# Column Transformations#

Grist offers two ways to transform all values in a column. One is to change the type of the column, and the other is to apply a formula-based transformation.

## Type conversions#

When converting between different column types, Grist has sensible default behavior, but makes that behavior easy to revise. For example, suppose you have a column of integers. To convert that column to text, open the column options as described in Specifying a type, and find the column type section. Change the column type to text in the dropdown. You’ll notice that a “cancel/revise/apply” dialog opens beside the dropdown.

To change how the conversion is done, click `Revise`

. You’ll see
a formula box with the default conversion method,
`grist.Text.typeConvert($tally)`

. This means “do default conversion
to text for the `tally`

column”. you can replace this with any formula you
like. For example:

Code for converting to unicode tally lines is left as an exercise to the reader. To preview the results of the conversion, click “preview”. When you are satisfied with the conversion, click “apply”. To abandon the conversion, click “cancel”.

## Formula-based transforms#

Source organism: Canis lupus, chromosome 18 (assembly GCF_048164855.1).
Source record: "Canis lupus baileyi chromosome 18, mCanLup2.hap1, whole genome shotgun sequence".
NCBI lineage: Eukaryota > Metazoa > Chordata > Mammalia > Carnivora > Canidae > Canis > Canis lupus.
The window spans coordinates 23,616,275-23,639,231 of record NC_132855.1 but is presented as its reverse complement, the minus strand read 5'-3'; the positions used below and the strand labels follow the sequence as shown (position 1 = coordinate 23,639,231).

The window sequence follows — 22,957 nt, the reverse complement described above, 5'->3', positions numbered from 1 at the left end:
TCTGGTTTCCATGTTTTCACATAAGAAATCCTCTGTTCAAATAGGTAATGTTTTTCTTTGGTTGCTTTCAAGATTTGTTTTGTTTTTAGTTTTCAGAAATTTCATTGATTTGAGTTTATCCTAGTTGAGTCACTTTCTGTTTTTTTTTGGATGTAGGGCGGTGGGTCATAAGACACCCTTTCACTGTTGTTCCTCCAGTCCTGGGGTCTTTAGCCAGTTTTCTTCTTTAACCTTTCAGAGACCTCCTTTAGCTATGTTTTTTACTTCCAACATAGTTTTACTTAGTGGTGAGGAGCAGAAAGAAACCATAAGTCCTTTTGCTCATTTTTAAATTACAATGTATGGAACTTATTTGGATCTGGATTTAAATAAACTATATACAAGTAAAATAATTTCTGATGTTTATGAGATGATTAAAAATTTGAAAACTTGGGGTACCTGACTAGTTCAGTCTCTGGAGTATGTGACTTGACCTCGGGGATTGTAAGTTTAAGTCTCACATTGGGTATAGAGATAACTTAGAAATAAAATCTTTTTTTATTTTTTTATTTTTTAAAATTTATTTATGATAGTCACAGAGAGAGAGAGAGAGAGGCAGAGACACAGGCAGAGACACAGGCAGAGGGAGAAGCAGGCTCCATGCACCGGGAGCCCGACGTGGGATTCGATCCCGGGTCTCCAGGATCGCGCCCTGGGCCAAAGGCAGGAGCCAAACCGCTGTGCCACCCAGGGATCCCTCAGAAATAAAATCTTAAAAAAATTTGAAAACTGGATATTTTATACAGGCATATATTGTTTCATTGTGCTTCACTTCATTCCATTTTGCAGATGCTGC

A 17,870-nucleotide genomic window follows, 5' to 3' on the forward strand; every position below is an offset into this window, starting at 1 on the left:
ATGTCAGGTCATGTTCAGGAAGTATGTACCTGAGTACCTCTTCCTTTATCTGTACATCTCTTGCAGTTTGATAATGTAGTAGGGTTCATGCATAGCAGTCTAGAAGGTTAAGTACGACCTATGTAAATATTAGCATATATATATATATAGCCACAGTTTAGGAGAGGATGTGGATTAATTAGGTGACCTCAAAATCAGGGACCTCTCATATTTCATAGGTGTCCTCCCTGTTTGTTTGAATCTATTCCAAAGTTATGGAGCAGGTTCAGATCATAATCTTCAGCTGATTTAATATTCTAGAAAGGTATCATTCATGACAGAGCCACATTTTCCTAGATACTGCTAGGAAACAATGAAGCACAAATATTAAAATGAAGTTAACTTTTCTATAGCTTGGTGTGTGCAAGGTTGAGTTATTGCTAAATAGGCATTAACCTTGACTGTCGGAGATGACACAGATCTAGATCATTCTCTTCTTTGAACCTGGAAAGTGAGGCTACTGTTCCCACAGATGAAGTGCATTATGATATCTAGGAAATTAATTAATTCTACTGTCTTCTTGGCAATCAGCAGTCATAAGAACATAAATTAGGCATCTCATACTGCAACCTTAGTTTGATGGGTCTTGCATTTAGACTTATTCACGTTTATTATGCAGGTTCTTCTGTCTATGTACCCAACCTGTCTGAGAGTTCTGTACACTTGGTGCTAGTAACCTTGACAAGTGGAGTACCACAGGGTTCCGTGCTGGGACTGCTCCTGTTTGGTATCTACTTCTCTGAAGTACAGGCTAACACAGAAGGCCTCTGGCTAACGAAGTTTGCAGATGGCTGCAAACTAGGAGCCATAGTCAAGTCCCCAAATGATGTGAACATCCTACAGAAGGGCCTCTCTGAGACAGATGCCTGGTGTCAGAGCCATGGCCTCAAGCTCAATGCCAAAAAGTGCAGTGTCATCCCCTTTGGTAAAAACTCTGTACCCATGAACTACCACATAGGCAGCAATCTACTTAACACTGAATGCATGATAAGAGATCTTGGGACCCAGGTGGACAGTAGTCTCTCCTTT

Spreadsheets are convenient tools for cleaning up data using formulas. For example, imagine you had zip codes that have lost leading zeros - you can easily reformat them with a quick formula:

We could now freeze the results and delete the original data if we don’t need it anymore.

If you know you’re going to throw away the original data like this, Grist offers column transformations as a faster way to systematically modify all cells of a column. Find the “Transform” section at the bottom of the column options side panel (see Columns for how to open this panel).

When you click the orange “lightning” button, Grist prompts you with a formula,
`return $zip`

in this case. You can edit this formula to make some change to
the selected column. For example `return $zip + 1`

would add one to the zip code.
You can preview the effect your formula would have, and when you are happy, hit
“Apply”. In our case, where we want to add leading zeros, we’ll need to first
change our column type to be `Text`

(assuming it is currently `Integer`

- if it
`Numeric`

convert to `Integer`

first and then to `Text`

to avoid decimal points).
Once done, we can use our formula for adding leading zeros:

When happy, press “Apply” to replace the cell values with their new versions.
Likewise, the `response`

column could be transformed with the formula into true/false
values with `$response[0] == 'y'`

, and then set as a toggle column.